Whether you are a business owner or not, now that the fear of falling over the fiscal cliff has been eliminated, its time to focus on your future.  What are the legal issues that you might want to address in 2013?  Below is a suggestion of five things to consider looking at this year:

1. Review Your Employee Policies.   If you’re an employer, review your employee policies (and Handbook or Manual, if you have one) to make sure that they still reflect the policies being followed and to determine if any changes should be made.  Having a bad employee handbook can be harmful. Your company’s employee handbook shouldn’t describe policies and procedures that you don’t follow. It is not a place to describe your dreams for how your business ought to work. It is a place to describe the reality of how your business actually operates.

This year pull out your handbook or policies, sit down, and read them. Then update, edit, and delete as necessary.  Finally, distribute the revised handbook or policies to your employees and have them sign a form acknowledging receipt. Keep the form in your personnel files.

2.   Review Your Will.  The recently enacted American Taxpayer Relief Act of 2012 changed the Federal estate and gift tax laws.  Most Americans will benefit from theWill Signing.2 fact that the estate and gift tax exclusion was increased to $5,250,000 and that the “portability” election of exemptions between spouses remains in effect for decedents dying after 2012.  (If you don’t know what this is, you should probably be contacting me to find out.)  However, for those with taxable estates, the top tax rate increased in 2013 from 35% to 40%.

The new law provides some degree of certainty as to the Federal Estate Tax and allows for planing to fit the needs of each individual.  If you have a Will which was prepared prior to 2011, it should be reviewed to insure that there are no unintended consequences of any tax related provisions, such as credit shelter trusts.  Since the estate tax exemption for residents of New York State is still $1,000,000, a state estate tax of approximately $421,000 could be incurred upon the death of the first spouse, which tax can be deferred with proper planning.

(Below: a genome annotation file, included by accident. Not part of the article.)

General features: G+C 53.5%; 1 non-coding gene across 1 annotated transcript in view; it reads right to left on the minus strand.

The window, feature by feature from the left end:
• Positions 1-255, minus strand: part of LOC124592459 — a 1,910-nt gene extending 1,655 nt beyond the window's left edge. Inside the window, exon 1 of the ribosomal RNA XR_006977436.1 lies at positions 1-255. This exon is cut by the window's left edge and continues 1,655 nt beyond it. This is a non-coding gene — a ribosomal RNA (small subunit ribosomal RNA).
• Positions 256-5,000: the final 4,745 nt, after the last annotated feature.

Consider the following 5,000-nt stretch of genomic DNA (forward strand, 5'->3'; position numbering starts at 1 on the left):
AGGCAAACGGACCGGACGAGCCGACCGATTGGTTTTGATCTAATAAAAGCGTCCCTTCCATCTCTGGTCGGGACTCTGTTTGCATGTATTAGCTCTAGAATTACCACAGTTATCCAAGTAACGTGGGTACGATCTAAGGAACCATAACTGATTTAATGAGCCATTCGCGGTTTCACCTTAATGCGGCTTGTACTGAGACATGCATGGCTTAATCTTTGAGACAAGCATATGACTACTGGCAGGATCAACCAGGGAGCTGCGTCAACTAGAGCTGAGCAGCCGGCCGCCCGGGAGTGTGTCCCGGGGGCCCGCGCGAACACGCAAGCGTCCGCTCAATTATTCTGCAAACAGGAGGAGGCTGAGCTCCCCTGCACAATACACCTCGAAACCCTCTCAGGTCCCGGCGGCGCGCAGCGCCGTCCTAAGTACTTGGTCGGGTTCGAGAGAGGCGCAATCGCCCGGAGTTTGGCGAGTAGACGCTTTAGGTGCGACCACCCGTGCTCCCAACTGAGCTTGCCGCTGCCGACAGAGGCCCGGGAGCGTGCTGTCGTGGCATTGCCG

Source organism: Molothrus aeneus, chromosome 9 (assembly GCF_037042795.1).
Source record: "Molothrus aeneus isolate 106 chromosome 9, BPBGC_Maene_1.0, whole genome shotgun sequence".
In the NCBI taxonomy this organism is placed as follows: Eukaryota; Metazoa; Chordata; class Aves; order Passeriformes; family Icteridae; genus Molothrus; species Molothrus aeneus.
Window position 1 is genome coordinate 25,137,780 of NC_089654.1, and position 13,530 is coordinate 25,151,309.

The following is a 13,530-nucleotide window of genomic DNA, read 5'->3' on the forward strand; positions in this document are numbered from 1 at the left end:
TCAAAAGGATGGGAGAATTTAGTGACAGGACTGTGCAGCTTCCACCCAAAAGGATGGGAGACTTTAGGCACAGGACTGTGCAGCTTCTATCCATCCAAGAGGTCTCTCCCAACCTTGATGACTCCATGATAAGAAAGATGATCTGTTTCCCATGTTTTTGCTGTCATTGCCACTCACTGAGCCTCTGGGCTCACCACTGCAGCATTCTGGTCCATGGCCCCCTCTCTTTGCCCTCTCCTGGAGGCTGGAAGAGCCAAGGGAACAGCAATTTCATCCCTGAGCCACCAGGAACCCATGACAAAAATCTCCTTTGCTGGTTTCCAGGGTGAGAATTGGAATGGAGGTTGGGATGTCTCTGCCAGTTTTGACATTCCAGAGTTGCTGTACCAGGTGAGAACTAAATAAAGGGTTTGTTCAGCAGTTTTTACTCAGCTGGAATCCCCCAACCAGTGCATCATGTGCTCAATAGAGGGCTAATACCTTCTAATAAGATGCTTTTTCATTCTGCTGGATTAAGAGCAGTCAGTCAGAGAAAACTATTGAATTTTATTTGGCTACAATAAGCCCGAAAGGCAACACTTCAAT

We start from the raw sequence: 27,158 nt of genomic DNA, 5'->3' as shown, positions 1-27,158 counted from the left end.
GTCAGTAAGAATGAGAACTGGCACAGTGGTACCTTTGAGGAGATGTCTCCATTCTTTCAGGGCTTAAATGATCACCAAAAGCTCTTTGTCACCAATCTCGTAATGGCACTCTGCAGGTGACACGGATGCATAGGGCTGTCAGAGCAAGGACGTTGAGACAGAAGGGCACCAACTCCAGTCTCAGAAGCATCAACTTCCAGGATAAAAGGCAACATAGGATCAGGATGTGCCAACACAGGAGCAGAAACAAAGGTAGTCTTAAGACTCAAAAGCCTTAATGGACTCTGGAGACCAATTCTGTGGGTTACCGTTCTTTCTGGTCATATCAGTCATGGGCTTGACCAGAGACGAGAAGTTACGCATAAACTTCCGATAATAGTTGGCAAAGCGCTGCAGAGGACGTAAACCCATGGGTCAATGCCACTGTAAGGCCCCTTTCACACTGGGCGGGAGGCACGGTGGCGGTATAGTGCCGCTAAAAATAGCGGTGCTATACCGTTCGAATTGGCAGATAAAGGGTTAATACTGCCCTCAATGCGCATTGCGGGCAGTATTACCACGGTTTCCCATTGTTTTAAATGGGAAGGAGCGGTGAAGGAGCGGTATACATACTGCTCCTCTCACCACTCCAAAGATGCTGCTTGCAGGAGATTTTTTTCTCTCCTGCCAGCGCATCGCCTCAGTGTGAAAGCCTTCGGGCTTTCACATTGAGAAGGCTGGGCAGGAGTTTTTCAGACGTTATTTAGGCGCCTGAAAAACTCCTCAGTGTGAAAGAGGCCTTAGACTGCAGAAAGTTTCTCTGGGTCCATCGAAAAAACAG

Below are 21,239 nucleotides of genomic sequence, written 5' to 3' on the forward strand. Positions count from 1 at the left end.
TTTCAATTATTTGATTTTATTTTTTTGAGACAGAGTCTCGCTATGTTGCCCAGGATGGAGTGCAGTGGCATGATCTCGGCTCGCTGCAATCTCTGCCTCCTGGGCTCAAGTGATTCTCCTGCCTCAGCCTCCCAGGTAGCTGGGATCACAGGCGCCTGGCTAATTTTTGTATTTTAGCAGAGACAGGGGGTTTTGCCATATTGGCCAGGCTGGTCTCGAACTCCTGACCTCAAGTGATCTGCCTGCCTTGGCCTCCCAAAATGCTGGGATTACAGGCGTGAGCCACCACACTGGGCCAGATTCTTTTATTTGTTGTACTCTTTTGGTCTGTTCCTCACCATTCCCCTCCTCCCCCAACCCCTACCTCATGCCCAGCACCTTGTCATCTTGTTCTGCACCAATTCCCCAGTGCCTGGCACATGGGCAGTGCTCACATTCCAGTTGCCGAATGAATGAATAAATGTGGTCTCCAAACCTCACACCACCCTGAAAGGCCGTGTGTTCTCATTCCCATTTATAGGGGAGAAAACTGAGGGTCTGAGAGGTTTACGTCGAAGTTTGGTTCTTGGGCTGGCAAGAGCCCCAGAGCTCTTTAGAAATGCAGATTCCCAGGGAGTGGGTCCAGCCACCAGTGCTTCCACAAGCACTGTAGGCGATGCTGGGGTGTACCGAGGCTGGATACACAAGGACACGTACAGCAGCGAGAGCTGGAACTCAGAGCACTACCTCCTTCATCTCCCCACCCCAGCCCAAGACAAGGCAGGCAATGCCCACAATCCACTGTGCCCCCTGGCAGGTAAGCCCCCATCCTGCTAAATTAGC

3.  Update Your Shareholder/Partnership/Operating Agreement.  If you own a business or real estate and have a partner, it is critical to have an agreement in place with your partner or partners.  The type of agreement that is appropriate is dependent upon the type of entity.  If you already have an agreement with your partners, it is important to periodically review it to make sure that it accurately reflects the current business agreement between the owners.  Key issues to be addressed are buy-out rights, valuation issues, restrictive covenants, and obligations of indemnity between the partners for company liabilities.  If you don’t already have an agreement in place, make 2013 the year to do so.

4.  Consider Filing for a Tax Grievance.  With declining property values throughout New York, now is the time to make sure that your home or commercial property is not over assessed for real estate tax purposes.  The requirements to file vary depending upon the location of the property, as do the filing deadlinewhite houses.  For example, Nassau County requires that a tax grievance be filed by March 1.  The grievance can be handled by an attorney or non-attorney.  Aside from a small filing fee payable to the county or city, typically the fee charged by attorneys and companies that specialize in providing such services is a contingency fee – meaning that there is only a cost to you if you save money.  In most cases, you have little to lose and a lot to gain by filing for a grievance every year.

5.  Consider Whether You Need any New Agreements for your Business.  Depending on the type of business or industry you may be involved in, various types of written agreements are essential to avoid disputes and minimize liabilities later.  Further, a written agreement may serve to provide protections your business might not otherwise enjoy.  Some types of agreements to consider are as follows:

(a)     Agreements for key employees – Employment Agreements and Restrictive Covenant Agreements can be drafted to primarily protect the employer.

(b)     Confidentiality Agreements – such agreements are essential for employees, independent contractors, outside sales people or vendors who have access to valuable information of your company, including customer lists, product development and proprietary processes.

(c)      Standard Terms & Conditions for sales to customers – whether your business sells tangible products or provides services, among other benefits, Terms & Conditions are an effective way to reduce liability for warranty claims.

(d)     Independent Contractor/Subcontractor Agreements – to the extent your businesses regularly utilizes the services of third parties, a written agreement setting forth the obligations of such third party to you and the customers of your businesses is critical in the event of a dispute.

As the saying goes, “Don’t put off until tomorrow what you can do today.”  If you have any questions relating to the suggestions above, or need assistance in implementing them, please contact our office.

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